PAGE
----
I guess my point is that this idea that these pills are dangerous is a fallacy. Its not the pills but the person and until you treat their mental health, it doesn't matter what they get their hands on, they will abuse it.

    January 2, 2011 at 13:39 | Report abuse | Reply
    • New Chapter

      Your comment is very ignorant. One cannot take thier personal experience and equate it to every other person out there. That is awesome that you never went through withdrawals. Now, I myself thought similar to how you were thinking. I was married to a man for over ten years who was addicted to pills then turned to heroin. I tore myself apart trying to fix him and I would get so upset because I had the thought mind over matter. He was a strong individual, this feeling of sickness is a farce. I would hear how horrible this withdrawal was and thought that these people were merely weaker and a lot of it was exazerated. I had suffered with addiction to alchohol and Benzo's and quit with no problems really. Just feeling a little off and sometimes icky. But nothing debilitating like I heard and seen. I would see people slouched over walking groaning a hot mess. I never understood. Now fast forward to the end of my relationship with my ex husband. I had allowed myself to seek an outlet and escape from the way I was feeling along with anger of him never quitting I was gonna show him how it felt to see the person he loved use. I was strong headed, driven, and nothing gets the best of me I won't ever let that happen.... So I thought... I started using and the withdrawals are real, very real. I promise you that if you too were to get hooked on opiats you would feel what all opiat addicts fear and what keeps them using.. Withdrawals. They are nothing kind and nothing to joke about. First day starts off with wrestlessness, uncontrollable excessive yawning, watery tearing eyes that make it hard to see, sweating every where excessively, anxiety, pooping so much again and again. Then sleep. These are not things you make happen.... It just does want it or not, like it or not. Wake up hours or next day and day 2 is the worst day ever..each person wakes up with a pain unlike the next. For me it is my kidneys and back. A pain unlike any other pain, like kidney stones and broken back. I cannot even stand strait it hurts so bad, so bad. With tremendous pain I grunt and moan to the bathroom like a very very old person with ailments and that is exactly how I feel. Poo again and eyes watering, anxiety is out of control like I want to bolt off and run, but I can't. My legs are wrestles and I can't stop bouncing my knee, stomach pains and then nausea us profusely sweating, life sucks, depression, I am so angry I hate everyone everything is your fault, I think about really mean things and say mean things, I hate myself and my life, I need to get some stuff now to end this feeling now I can't sleep at all so on and so forth for about 3 to 4 days. You get the drift.....and Having gone through them and witnessing them more than I would ever like to admit your comment was really ignorant and narrow minded. People like you make it difficult for the addicts to get help that is truly needed. If it was all made up do you really think so much would be put into helping people get off it.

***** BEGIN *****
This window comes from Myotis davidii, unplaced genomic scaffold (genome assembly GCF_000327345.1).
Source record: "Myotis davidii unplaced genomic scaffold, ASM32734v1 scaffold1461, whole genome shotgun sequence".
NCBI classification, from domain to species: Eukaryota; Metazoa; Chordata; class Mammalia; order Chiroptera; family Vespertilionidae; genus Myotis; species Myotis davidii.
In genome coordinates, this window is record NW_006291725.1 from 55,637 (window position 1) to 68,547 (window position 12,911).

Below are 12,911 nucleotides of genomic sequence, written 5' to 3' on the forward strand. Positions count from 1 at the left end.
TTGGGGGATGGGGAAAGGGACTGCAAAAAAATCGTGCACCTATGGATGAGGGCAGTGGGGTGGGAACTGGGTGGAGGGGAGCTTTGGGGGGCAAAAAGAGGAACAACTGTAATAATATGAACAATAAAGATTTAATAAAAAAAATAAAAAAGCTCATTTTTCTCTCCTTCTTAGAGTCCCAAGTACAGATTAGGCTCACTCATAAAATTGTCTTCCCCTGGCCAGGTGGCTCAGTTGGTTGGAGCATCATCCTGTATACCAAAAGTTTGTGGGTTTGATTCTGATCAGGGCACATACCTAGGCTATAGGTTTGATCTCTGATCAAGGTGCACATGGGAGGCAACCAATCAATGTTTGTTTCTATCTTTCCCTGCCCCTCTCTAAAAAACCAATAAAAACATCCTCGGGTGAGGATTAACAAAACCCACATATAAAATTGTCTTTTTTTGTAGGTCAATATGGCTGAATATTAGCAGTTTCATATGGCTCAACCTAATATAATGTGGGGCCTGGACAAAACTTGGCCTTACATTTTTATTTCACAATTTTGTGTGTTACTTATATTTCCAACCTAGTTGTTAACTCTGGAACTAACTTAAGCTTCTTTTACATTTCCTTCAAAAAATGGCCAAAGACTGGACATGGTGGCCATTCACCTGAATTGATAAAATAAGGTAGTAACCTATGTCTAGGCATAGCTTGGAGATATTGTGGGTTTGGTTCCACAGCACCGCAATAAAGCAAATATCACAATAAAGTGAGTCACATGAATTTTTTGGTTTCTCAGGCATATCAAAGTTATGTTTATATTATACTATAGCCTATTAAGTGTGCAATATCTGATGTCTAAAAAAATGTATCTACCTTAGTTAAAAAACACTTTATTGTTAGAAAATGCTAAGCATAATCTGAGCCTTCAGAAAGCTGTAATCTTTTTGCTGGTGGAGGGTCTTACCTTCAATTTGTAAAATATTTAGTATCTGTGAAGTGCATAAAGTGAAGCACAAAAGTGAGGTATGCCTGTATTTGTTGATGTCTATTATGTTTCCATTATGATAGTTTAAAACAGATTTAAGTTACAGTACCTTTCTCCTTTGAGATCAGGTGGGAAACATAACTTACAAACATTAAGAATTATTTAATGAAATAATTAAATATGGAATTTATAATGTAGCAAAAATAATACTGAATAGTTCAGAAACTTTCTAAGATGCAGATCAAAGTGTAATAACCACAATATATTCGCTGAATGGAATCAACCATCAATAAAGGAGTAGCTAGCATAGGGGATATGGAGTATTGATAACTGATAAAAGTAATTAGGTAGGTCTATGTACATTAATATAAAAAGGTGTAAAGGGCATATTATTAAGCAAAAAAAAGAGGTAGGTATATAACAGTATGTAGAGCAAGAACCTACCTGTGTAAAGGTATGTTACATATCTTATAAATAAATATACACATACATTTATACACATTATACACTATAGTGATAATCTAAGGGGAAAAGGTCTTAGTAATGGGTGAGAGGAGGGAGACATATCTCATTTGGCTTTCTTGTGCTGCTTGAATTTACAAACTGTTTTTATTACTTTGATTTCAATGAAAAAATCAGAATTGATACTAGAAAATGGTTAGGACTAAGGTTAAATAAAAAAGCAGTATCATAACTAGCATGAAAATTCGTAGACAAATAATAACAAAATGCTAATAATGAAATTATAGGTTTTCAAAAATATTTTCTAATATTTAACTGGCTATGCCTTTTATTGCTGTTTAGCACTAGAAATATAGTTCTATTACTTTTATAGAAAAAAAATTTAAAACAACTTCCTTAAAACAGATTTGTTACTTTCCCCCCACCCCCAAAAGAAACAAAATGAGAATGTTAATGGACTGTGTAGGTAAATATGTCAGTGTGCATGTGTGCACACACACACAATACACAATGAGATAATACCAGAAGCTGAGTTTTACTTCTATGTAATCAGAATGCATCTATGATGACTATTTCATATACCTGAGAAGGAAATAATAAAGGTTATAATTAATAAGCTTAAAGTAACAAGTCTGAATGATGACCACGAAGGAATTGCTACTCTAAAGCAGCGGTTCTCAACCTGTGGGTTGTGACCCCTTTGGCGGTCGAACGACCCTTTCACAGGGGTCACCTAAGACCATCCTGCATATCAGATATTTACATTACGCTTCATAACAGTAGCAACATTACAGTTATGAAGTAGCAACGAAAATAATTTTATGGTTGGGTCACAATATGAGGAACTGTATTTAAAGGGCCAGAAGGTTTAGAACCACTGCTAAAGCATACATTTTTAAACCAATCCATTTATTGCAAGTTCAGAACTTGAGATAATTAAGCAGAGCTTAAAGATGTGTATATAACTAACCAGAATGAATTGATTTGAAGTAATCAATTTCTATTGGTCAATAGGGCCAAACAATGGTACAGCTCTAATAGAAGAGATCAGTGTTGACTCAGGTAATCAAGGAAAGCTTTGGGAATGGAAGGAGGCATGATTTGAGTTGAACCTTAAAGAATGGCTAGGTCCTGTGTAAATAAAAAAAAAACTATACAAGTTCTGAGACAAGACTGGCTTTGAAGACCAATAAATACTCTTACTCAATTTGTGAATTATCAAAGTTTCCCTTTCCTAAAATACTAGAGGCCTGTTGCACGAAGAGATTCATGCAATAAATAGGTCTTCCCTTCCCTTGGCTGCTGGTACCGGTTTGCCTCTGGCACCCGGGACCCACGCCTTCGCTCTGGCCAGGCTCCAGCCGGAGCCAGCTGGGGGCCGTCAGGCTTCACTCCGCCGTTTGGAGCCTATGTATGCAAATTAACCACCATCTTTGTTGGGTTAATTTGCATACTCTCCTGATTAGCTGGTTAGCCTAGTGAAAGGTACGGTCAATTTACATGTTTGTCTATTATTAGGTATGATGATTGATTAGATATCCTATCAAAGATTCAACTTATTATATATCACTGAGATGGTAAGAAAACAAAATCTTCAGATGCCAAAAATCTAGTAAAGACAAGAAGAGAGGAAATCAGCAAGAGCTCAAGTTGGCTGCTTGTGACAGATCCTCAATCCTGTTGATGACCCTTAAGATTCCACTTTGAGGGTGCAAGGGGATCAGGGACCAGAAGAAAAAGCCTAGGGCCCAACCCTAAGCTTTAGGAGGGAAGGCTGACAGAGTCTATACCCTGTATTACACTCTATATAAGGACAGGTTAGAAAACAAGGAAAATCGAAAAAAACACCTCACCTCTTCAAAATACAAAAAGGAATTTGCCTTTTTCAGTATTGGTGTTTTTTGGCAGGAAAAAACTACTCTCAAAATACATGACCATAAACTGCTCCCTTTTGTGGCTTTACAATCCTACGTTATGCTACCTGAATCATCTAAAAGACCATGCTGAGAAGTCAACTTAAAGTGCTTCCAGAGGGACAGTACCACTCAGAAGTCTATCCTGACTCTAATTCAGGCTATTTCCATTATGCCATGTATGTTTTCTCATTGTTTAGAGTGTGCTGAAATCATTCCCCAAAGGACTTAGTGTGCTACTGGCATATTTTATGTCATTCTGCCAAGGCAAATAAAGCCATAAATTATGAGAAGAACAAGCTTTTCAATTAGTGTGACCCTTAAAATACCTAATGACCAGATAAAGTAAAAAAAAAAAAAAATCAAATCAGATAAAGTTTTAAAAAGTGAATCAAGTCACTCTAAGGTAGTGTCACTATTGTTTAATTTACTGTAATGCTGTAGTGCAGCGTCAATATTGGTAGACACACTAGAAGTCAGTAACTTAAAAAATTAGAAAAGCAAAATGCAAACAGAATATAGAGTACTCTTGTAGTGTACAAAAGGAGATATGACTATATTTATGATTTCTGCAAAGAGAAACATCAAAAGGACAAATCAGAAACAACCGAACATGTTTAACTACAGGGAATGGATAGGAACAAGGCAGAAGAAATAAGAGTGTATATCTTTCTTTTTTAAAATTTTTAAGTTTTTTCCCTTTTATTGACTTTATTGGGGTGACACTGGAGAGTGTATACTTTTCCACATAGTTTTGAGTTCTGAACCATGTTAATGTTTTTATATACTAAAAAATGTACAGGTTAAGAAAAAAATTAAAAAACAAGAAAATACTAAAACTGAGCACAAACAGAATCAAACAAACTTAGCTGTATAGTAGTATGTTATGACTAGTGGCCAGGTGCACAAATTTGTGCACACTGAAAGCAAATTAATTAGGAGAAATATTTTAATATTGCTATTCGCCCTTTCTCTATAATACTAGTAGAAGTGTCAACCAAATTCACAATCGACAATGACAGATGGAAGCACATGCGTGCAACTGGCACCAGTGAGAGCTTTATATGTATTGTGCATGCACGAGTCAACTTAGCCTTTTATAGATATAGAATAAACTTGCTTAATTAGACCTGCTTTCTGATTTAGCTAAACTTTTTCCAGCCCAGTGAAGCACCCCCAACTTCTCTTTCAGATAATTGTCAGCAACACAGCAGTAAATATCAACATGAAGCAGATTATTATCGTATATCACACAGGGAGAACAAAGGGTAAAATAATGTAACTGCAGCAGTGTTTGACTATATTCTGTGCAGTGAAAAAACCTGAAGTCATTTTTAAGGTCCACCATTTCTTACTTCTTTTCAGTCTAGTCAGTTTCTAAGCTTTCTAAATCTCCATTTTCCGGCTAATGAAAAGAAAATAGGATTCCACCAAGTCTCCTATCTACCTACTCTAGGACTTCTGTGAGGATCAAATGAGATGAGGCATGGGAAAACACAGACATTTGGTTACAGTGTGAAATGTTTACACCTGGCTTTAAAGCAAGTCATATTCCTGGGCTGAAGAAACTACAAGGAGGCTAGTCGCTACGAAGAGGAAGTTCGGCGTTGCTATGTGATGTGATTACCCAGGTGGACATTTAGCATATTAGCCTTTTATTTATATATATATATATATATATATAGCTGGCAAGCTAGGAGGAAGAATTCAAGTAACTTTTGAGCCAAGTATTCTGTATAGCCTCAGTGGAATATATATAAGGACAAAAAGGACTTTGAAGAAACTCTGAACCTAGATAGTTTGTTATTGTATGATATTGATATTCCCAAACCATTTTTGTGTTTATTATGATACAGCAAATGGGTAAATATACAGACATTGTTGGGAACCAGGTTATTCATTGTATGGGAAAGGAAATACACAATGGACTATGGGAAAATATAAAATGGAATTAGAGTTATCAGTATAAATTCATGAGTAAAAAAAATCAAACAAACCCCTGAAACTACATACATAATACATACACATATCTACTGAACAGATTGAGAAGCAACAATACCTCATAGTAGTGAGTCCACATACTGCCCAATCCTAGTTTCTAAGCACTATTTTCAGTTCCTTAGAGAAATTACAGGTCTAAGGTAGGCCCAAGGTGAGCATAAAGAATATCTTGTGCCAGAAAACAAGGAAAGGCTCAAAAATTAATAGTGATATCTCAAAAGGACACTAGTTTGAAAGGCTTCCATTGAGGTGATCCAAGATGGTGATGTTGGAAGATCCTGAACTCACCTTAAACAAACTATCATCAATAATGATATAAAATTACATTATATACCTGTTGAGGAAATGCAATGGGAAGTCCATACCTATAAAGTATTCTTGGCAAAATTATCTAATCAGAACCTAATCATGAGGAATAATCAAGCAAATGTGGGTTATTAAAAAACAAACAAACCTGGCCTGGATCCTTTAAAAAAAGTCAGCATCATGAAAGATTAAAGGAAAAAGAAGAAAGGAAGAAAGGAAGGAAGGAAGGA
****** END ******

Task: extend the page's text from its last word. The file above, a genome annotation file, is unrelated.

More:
June 18, 2016 at 15:03 | Report abuse |
  4. Tony

    SWIM was wandering if some of u who have successfully kicked your opiate addiction and are 100% clean and sober now, could shed some light as to the exact details on the best way to ween yourself off of suboxone. He's wanting to do this in around a month or less if possible and he is currently taking about a 4th of an 8mg tablet a day. Im not looking for any1s take on If they like subs personally or quit in a diff. way (i.e. Cold turkey, methadone, vivitrol). Also any other over the counter medicine he can take to ease the acute withdrawal symptoms as I have heard things in the past about things like immodium and nyquil to help w bowel problems and sleep issues. I appreciate anyones information that could help SWIM in this matter

    February 28, 2011 at 22:14 | Report abuse | Reply
  5. Lisa